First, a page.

Tulips from Amsterdam: on the trail of one of Holland’s biggest exports 

Lockdown, the war in Ukraine, and huge rises in the cost of fuel have had a massive impact on tulip farming in Holland. How are they recovering and what are their hopes for the future?  

This spring the tulips are in full bloom in the Netherlands and they will be exported all over the world.

It’s a rainy gusty morning but that doesn’t seem to have damped the enthusiasm of the stream of tourists who file into the gates of Holland’s Keukenhof Park. They have come to see one of the country’s biggest attractions: field upon field of brightly coloured tulips.  

Cameras are trained to capture the sea of neatly planted pinks, mauves and rich reds that seem to stretch for miles and represent one of the country’s most important exports.  

The period from late March to mid-May every year is the tulip blooming period and also the peak tourist season in the Netherlands. However, in the past two years, due to the impact of the Covid-19, there were almost no tourists in Keukenhof Park. This year, with the end of the pandemic and the opening of border restrictions in most regions and countries, Keukenhof Park has become lively and prosperous again.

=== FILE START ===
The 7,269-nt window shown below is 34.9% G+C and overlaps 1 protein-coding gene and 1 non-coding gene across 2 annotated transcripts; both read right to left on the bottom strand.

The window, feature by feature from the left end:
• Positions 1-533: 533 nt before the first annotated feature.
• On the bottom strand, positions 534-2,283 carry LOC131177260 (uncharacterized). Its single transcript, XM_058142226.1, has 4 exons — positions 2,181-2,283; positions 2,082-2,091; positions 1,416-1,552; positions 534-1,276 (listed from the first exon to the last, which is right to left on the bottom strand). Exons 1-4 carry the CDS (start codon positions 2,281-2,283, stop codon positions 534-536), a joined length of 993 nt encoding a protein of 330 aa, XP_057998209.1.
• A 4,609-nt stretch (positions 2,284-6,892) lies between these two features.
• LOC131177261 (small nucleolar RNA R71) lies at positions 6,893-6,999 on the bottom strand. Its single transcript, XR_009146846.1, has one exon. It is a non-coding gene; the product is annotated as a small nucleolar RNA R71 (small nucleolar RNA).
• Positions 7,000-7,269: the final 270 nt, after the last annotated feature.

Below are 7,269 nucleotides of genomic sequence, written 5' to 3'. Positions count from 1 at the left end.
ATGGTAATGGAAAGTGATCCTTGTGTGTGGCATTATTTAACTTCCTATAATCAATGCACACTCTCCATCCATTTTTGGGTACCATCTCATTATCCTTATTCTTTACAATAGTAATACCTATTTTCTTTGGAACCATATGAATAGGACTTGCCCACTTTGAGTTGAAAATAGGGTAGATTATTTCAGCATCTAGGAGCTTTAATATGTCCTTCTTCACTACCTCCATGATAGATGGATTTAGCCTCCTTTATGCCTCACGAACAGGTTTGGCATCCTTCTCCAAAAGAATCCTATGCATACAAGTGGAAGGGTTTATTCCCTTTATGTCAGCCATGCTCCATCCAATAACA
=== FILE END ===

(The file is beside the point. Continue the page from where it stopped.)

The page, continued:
“The lockdown has affected the tulip market and tourism in the Netherlands, mainly affected the tourist market,” said Nienke. “Tulips and bulbs still grow during a lockdown.” Therefore, many farmers and growers had to watch their cultivated flowers lose their value, and even had to destroy them. 

Tourists from around the world are flocking to the tulip gardens in the Netherlands, signaling a definite recovery in the tourism industry.

International tourists heading to the Netherlands decreased by 97% in April 2020 compared to the same month in 2019 due to the global COVID-19 pandemic, according to Statista Research Department, Although international arrivals in April 2021 and 2022 have increased relative to 2020, they are still far below pre-pandemic levels. 

This is because while some countries and regions have begun to gradually ease travel restrictions, there are still travel restrictions and entry requirements such as nucleic acid testing and quarantine, which have had a negative impact on the tourism industry in the Netherlands.